by Chris Bagg, video by Sean Watkins

Ed. Note—a race! A few weeks ago, newly arrived in her winter training grounds of Tucson. HJ and Wattie rolled down to Mount Graham Mountain in Eastern Arizona, slapped some slicks on her Argon 18 Dark Matter, and climbed for about 100 minutes (HJ on the bike, Wattie in the car), claiming the win and the polka dot jersey that comes with it.

Arizona State Hill Climb Champion! What was the climb like?

It was cool. I think I liked it better than Mt. Lemmon, but I also don't know if I took it all in because there were stretches where I just had my head down, pushing. It’s more switch-backy, and there are a few sections way steeper than anything on Lemmon. The lowest part, though, was super shallow, and I was like “Is this the climb?” But then it would pitch up, shallow out, pitch again. It was much more variable than Lemmon, I’d say. Which made it a little more interesting. You had get out of the saddle at points, and then you're back down in the drops TT-ing. Way more pine trees and forest there than here in Tucson,  so it kind of reminded me of East Coast because all the leaves were changing. Fall for stretches!

You didn’t use power for this one, right?

I didn't have power, because I was riding my Dark Matter with slicks on it! I had heart rate, which I do use, but more to cross-reference efforts. I looked at it, but I don't ride off HR. I’d say it felt like a 70.3 effort, all told.

Earlier this year you and Paula Findlay “raced” up Mt. Lemmon. Did that ride help prepare you for this ride?

Oh yeah, 100%. Because I started this climb and was like, "Do not blow up at mile two!" That climb with Paula was about the same amount of time, so I knew what I should feel like, and what kind of discomfort I could expect. I spent a lot of time thinking "This is fine, you're fine. OK, keep it going, this is right." Having done that attempt with Paula helped so much for sure.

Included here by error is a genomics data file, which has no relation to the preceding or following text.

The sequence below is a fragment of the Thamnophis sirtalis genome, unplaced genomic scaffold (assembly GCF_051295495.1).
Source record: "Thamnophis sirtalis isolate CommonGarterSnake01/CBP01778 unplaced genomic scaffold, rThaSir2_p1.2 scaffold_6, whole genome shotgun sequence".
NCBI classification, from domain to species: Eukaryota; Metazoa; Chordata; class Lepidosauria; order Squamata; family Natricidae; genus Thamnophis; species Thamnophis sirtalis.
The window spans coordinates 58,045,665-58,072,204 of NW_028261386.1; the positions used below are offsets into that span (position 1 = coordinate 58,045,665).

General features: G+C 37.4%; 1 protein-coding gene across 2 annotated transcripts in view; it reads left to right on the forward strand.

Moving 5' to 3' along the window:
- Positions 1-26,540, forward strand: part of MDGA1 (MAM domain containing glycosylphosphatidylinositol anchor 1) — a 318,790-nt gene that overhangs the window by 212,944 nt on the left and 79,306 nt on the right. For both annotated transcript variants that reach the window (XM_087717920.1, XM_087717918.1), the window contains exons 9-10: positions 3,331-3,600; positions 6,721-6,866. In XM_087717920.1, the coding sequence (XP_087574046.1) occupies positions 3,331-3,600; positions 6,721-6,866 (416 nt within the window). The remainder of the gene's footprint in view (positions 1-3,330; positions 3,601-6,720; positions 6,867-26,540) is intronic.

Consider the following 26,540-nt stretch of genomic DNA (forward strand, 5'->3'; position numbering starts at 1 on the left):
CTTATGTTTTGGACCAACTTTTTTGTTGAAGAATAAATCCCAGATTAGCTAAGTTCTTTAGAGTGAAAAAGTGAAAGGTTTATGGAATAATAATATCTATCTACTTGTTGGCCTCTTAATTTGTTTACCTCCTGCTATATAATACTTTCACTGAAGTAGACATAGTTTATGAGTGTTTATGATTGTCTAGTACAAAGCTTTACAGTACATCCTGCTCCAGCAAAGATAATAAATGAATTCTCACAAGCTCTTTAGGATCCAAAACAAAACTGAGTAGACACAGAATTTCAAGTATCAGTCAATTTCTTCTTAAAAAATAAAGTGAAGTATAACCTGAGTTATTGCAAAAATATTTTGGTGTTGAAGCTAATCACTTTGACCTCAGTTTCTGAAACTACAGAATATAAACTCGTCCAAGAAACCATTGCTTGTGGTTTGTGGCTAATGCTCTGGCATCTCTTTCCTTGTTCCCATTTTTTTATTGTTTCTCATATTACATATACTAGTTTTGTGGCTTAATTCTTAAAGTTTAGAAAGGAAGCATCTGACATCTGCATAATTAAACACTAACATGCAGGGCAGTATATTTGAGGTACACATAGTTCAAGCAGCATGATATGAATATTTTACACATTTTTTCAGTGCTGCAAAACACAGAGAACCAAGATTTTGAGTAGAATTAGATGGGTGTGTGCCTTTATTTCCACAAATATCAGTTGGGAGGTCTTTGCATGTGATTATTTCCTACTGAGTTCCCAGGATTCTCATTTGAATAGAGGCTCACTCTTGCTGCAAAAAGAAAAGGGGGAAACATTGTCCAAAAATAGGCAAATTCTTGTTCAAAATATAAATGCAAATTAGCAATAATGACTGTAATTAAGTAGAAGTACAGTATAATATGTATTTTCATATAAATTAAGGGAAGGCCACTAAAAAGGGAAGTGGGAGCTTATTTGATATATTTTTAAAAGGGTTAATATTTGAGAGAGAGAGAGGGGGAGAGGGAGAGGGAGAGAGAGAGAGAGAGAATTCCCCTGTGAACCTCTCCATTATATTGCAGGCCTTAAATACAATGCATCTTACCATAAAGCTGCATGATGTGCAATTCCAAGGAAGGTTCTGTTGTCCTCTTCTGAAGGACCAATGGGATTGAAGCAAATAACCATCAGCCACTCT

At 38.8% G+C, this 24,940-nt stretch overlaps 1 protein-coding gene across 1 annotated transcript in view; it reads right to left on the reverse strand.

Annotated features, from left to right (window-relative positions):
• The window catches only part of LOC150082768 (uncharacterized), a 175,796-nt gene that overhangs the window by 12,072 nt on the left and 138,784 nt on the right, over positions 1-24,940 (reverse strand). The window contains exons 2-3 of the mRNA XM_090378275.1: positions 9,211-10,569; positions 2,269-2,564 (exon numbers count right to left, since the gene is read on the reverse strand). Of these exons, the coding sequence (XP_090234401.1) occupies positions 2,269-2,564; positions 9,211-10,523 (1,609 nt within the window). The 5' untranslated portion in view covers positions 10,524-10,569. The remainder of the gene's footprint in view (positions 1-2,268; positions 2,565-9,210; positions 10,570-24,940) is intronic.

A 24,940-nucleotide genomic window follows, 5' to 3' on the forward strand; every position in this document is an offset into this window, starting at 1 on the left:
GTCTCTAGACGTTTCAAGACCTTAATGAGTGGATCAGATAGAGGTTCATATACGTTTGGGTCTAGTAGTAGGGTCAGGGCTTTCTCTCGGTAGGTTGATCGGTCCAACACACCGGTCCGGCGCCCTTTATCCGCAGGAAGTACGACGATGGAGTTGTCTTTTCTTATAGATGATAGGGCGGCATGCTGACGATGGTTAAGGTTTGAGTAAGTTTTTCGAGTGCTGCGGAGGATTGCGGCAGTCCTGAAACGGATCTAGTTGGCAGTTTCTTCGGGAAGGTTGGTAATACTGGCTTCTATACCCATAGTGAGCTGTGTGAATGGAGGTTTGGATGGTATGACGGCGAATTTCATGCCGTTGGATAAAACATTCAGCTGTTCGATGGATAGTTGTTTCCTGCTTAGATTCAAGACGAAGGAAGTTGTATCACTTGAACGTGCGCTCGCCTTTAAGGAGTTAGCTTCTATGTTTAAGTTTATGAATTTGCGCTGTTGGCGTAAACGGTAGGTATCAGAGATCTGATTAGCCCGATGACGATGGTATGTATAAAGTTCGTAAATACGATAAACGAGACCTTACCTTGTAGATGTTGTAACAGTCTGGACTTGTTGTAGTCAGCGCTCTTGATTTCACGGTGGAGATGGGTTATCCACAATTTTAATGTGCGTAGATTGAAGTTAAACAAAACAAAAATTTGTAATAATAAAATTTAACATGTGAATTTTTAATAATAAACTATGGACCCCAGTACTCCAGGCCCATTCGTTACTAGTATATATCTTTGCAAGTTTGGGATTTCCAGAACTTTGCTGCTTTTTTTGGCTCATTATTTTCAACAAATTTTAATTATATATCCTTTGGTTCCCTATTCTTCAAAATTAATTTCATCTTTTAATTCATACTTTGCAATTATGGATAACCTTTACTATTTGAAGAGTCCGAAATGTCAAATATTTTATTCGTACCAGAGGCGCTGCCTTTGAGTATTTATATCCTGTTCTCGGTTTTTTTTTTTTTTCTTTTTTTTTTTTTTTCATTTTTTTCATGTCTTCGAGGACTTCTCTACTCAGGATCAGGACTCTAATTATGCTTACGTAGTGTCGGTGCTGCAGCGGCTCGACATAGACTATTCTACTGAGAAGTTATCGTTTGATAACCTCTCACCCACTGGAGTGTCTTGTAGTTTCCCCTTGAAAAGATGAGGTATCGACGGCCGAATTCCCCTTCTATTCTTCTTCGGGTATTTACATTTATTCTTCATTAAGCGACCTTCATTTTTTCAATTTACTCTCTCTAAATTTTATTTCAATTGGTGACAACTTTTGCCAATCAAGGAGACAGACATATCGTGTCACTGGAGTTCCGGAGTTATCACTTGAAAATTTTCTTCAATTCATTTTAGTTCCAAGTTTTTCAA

So technically your first race of the year. Did you get any of the familiar competitive feelings, did you not?

Yeah, it was good. I did get nervous a little bit. It's hard because driving out I was like, "Oh my god. It's race morning, this is fun. Have I had enough coffee?" All the race morning stuff. And then we got there and it was so relaxed! People were on their trainers, or riding up and down the road, and then the timer got set up and we you lined up, and then we got started! Pretty chill vibes. I didn't have all the same nerves as a triathlon, but a little bit of the nerves for sure! It was good. It was also cool because I could see both sides—and not that I don't want to race, because I DO want to race again, and I know when I do have those pre-race vibes then I'll cherish them. But I also was like "Why can't every race be like this? It's just a race. It's just for fun." And also the attitude of like, we get to do this, finally. It's an opportunity, and you don't have to feel sick to your stomach! It's so crazy what changes that emotion on any given day: a certain win is on the line, or there's money involved... what is it that changes that emotion from relaxed to nervous? The hill climb was a race, for sure, but it also felt very different from my normal racing.

Have those pre-race feelings changed for you over the course of your career?

Yeah, I have noticed they have changed the last couple years, and this is why I have to pick my schedule so carefully. I've learned that I have to LOVE a race, like Kona, or like Placid, or Wildflower. The races where it's really important to me to win that particular race, I get those nerves. And I get just so nervous. That kind of shifted over the past few years with other races—I've learned I can only get so amped up for a certain number of them, and since the racing is so hard I usually want to make sure I'm saving my bullets. BWR in Cedar City is a good example—I find myself so excited for that race that I'm having trouble focusing on Arizona, which comes about a month later!

Image courtesy of Jake Orness